The Safe and Efficient Transportation Act (SETA) is cosponsored by Sens. Mike Crapo (R-Idaho), Herb Kohl (D-Wis.), Susan Collins (R-Maine) and Rob Portman (R-Ohio). The bill number is S. 747.
Like identical companion legislation pending in the House of Representatives, SETA gives each state the option to selectively raise interstate weight limits from 80,000 pounds to up to 97,000 pounds. The higher limit applies only to vehicles equipped with six axles instead of the typical five. The additional axle does not affect truck size, but it does allow shippers to safely use extra cargo space while maintaining, or improving, all safety and handling characteristics.
As Crapo pointed out in a statement, Idaho currently allows for 97,000-pound loads under special permitting and axle options. The SETA bill would allow other states the same option if axles are added to maintain safety and weight standards. Under present law, trucks heavier than 80,000 pounds are forced off the Interstate and onto local roads in some states.
"Businesses and consumers alike are concerned about high energy prices," said Kohl. "We must do everything we can to lessen the shock of $100-per-barrel oil and $4-per-gallon gas, and we must reduce our usage of and dependence on foreign oil. This is a common sense bill that will save money for the American companies that make everyday products as well as the families that use them. I've heard from businesses across the state that have told me that lowering their fuel costs will increase their competitiveness and free up the money they need to create more jobs."
The Coalition for Transportation Productivity, a group of more than 180 shippers and allied associations dedicated to responsibly increasing federal weight limits on interstate highways, praised the bill.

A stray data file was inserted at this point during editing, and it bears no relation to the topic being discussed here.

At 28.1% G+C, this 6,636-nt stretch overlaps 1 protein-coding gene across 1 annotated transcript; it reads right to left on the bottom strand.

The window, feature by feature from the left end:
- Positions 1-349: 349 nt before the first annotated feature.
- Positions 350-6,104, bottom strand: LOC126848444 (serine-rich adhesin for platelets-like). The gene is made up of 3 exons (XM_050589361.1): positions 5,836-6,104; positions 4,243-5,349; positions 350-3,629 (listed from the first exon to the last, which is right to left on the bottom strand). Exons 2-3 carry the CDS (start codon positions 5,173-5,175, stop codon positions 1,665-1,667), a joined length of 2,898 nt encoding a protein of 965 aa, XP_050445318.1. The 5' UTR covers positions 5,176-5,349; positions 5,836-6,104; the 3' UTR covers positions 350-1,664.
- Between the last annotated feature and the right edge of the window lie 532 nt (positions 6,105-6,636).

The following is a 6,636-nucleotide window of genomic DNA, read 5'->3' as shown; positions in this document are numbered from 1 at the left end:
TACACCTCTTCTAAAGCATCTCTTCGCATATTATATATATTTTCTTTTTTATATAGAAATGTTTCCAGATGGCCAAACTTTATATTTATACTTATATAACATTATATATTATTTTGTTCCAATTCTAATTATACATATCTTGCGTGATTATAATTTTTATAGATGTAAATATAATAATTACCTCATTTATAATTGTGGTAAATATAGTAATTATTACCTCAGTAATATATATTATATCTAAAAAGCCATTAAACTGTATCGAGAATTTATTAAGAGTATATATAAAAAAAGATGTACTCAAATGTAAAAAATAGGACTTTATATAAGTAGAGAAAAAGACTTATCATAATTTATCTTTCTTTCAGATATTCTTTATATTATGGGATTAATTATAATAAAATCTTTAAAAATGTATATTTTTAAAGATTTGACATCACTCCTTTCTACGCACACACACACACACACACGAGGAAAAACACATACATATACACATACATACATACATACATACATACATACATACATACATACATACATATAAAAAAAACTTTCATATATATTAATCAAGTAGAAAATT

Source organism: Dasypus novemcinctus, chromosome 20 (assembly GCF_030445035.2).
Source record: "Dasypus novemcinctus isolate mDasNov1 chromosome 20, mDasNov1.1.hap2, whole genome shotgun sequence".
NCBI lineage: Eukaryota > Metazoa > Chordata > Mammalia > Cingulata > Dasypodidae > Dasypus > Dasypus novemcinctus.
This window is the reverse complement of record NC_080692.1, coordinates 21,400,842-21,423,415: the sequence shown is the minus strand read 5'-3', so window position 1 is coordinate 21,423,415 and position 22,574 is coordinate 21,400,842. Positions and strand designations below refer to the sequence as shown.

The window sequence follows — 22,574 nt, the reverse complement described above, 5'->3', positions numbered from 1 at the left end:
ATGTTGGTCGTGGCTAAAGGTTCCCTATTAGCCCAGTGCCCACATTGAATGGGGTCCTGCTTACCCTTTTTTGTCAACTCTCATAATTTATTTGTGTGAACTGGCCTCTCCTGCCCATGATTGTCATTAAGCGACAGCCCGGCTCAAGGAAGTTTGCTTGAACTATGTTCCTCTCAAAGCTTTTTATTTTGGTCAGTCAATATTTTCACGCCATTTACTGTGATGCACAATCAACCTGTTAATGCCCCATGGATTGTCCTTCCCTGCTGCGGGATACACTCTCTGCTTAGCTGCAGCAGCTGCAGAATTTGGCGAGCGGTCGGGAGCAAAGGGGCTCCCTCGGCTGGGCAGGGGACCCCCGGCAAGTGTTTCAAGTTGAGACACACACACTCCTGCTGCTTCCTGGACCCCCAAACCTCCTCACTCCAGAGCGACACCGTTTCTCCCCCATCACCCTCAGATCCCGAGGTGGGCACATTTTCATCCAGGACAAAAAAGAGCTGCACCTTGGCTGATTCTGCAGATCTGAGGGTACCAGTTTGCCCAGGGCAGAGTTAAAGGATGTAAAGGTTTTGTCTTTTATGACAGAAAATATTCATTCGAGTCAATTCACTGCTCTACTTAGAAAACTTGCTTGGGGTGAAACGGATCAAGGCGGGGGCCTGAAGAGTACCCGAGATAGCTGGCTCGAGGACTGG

"SETA is a narrowly drawn bill that enables companies to move a given amount of product in fewer vehicles without adding more weight per tire or increasing stopping distances," said CTP Executive Director John Runyan. "SETA is supported by a body of data collected from academic, state, federal and international experts who have evaluated or experienced this proposal and support the logic of the six-axle, 97,000-pound configuration as the new workhorse standard for the American truck fleet. Even though higher productivity, six-axle trucks are undeniably safe and more efficient, SETA still puts the decision into the hands of state officials, who are best equipped to determine if the configuration makes sense in their states.
"Trucking is a driving force for our economy and plays a critical role in moving raw materials and products from the field and factory to consumers," continued Runyan. "By making truck shipments more sustainable, SETA is projected to make highways safer, cleaner and more efficient."
The American Trucking Associations (ATA) estimates that the trucking industry will haul 30 percent more tonnage in 2021 than it does today. If current weight restrictions remain the same, ATA estimates that our economy will require 18 percent more trucks on the road driving 27 percent more miles than they do now. SETA would help correct this imbalance by allowing shippers to safely reduce truckloads, fuel, emissions and vehicle miles traveled for each ton of freight shipped.
However, some truckload carriers are not in favor of the move, believing it would simply force them to purchase new equipment without being able to charge higher rates. In addition, the Owner-Operator Independent Drivers Association, the railroad industry and many consumer safety groups oppose such a change.
The Safe and Efficient Transportation Act, H.R. 763, was reintroduced in the House of Representatives in February by Reps. Jean Schmidt (R-OH) and Michael Michaud (D-ME).
For more information on this issue:
"Supporters of Higher Truck Weights Hope Now is Their Time," Truckinginfo, December 2010
"Heavier-Rig Idea Advances," Truckinginfo, June 2009